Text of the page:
By Courtney Morris/Photos by Courtney Morris
Carlene Ashworth had never considered massage as a tool for relieving post-traumatic stress disorder.
But visiting the Center for the Intrepid, the American Legion Auxiliary national president saw massage therapy helping veterans who were recovering from burns, limb trauma, and amputations.
After ending her ALA service, she knew she couldn’t return to accounting. Instead, she enrolled in San Jacinto College’s massage therapy program, wanting to help veterans and others improve their health.
Now as the program settles into its new space at the South Campus, Ashworth not only chairs its advisory committee but encourages the next generation of therapists.
Beginning with the best
San Jac was Ashworth’s natural choice for massage therapy training in 2012.
Ashworth had experienced great instructors at the College in the ‘80s, and the two-semester program offered a more well-rounded curriculum than other programs she found, with classes in business ethics, kinesiology, and pathology.
“The more classroom hours you get, the more you’ll succeed in the real world,” she said. “I think it’s the best program around.”
After finishing at the top of her class, Ashworth worked three months for an established practice. Then she found a massage business with a room for rent, so she switched to working as an independent therapist – eager for more hands-on hours.
Two years later, she took over the building lease, becoming owner of Pasadena’s Therapeutic Massage and Spa. Now four other independent therapists rent space from her.
Ashworth enjoys helping longtime clients maintain health and new ones experience pain relief for the first time. She encourages clients to pursue a maintenance program of at least monthly massages.
“It lowers your blood pressure, helps relax you,” she said. “There are so many benefits people don’t understand or know about until they experience it themselves.”
Gaining elbow room
When she is not kneading muscles and working out tension, Ashworth chairs the massage program’s advisory committee. She, other therapists, and massage chain representatives update San Jac instructors on industry trends.
Committee members also toured the program’s former space at the Central Campus and shared what students needed to experience in their curriculum.
In fall 2020, the program moved to the new South Campus Cosmetology Center. While the building features natural daylight and state-of-the-art equipment throughout, massage therapy also gained an embedded classroom and larger massage cubicles for its internship area.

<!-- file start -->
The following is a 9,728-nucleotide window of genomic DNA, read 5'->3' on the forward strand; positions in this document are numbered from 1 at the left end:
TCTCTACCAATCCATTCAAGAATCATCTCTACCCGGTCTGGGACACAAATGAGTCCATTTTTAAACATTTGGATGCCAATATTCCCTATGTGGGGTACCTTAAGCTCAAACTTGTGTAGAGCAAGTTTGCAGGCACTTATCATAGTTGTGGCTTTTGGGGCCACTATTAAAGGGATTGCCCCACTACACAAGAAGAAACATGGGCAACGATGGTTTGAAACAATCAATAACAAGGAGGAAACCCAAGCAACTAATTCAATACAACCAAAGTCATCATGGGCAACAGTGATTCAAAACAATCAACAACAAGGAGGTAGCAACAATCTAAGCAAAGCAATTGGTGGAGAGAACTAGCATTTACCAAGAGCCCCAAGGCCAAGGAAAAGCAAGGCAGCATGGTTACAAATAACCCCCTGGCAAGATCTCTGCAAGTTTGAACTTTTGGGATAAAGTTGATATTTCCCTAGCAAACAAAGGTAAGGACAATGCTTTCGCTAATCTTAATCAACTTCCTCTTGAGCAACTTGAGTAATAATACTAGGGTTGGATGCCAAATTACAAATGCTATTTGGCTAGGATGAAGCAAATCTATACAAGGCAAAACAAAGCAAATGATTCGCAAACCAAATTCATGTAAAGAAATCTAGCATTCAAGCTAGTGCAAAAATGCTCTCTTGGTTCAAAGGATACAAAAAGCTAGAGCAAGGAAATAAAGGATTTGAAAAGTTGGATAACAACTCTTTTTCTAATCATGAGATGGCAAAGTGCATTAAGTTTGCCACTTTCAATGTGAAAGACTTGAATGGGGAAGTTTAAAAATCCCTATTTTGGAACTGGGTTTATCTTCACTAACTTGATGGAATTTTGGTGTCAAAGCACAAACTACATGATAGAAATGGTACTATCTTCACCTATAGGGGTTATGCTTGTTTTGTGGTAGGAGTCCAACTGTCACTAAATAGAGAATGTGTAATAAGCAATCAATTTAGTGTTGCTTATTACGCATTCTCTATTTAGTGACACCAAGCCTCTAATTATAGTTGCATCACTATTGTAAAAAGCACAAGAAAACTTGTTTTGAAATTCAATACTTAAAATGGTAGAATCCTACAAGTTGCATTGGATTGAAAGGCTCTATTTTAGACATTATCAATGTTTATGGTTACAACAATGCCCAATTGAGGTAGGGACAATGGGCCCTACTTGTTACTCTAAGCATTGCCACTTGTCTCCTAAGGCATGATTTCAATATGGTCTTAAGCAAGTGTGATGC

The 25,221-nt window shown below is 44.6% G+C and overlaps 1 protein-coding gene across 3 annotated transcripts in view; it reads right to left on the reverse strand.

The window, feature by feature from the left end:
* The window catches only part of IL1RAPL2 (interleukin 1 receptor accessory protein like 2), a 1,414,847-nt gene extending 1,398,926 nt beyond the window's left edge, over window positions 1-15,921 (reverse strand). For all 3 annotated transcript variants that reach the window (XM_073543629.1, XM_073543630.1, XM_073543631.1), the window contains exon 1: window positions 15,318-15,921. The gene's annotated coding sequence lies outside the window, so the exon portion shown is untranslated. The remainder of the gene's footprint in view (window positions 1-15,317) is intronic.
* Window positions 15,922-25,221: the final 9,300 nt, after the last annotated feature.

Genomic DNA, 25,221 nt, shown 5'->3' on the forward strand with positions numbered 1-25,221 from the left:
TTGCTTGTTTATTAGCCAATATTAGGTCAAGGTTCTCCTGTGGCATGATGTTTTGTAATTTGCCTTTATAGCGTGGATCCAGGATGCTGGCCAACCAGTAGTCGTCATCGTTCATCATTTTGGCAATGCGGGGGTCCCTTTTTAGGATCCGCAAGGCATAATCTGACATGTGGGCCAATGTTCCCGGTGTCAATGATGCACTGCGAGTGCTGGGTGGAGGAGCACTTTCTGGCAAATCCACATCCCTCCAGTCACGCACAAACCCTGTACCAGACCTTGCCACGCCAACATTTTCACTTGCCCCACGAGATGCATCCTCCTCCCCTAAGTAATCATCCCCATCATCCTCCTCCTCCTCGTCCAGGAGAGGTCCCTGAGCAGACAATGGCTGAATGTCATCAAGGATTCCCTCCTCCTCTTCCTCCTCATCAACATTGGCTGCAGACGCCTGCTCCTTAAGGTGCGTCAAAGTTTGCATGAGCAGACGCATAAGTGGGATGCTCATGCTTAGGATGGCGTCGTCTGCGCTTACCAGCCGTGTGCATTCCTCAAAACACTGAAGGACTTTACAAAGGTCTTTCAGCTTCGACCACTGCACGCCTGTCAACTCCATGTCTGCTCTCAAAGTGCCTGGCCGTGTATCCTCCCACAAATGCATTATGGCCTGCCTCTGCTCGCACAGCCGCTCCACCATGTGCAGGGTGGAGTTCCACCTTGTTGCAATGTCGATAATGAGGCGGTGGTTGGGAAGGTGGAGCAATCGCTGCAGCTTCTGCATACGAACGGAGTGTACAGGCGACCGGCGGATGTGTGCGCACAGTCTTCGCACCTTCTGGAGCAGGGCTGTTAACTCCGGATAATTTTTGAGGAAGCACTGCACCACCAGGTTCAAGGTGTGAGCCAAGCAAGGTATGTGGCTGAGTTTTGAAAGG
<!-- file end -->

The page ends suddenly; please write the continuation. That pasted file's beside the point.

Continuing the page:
“We have more space, which allows students to practice without bumping into each other,” Professor Shelley McCaul said. “And the rooms feel more open and modern.”
Former phlebotomist Sandra Luna started in spring 2020, before the program moved. For her, solid instruction tops off the new “welcoming” atmosphere.
“The professors here help you,” Luna said. “They take the time to address the difficulties you have and make sure you’re comfortable — that you’ve got it.”
Combined, McCaul and the four other instructors have about 125 years of massage experience. Beyond seasoned instructors, the program offers extra training at 640 hours (the state requires only 500), and students may qualify for financial aid and earn college credits.
Paying it forward
When it comes to self-care, Ashworth enjoys getting a massage herself at San Jac, helping students clock their internship hours. She encouraged the last intern to pursue sports massage, which she felt the student had the right touch for.
“I’ve had some really good massages there,” she said. “I felt they really were going to make good massage therapists.”
Ashworth feels the new space goes hand in hand with dedicated instructors to improve students’ outlook on massage therapy and their career options after graduation.
“It’s a great field if you’re not pursuing medical — to be a part of the ‘good health’ world,” she said.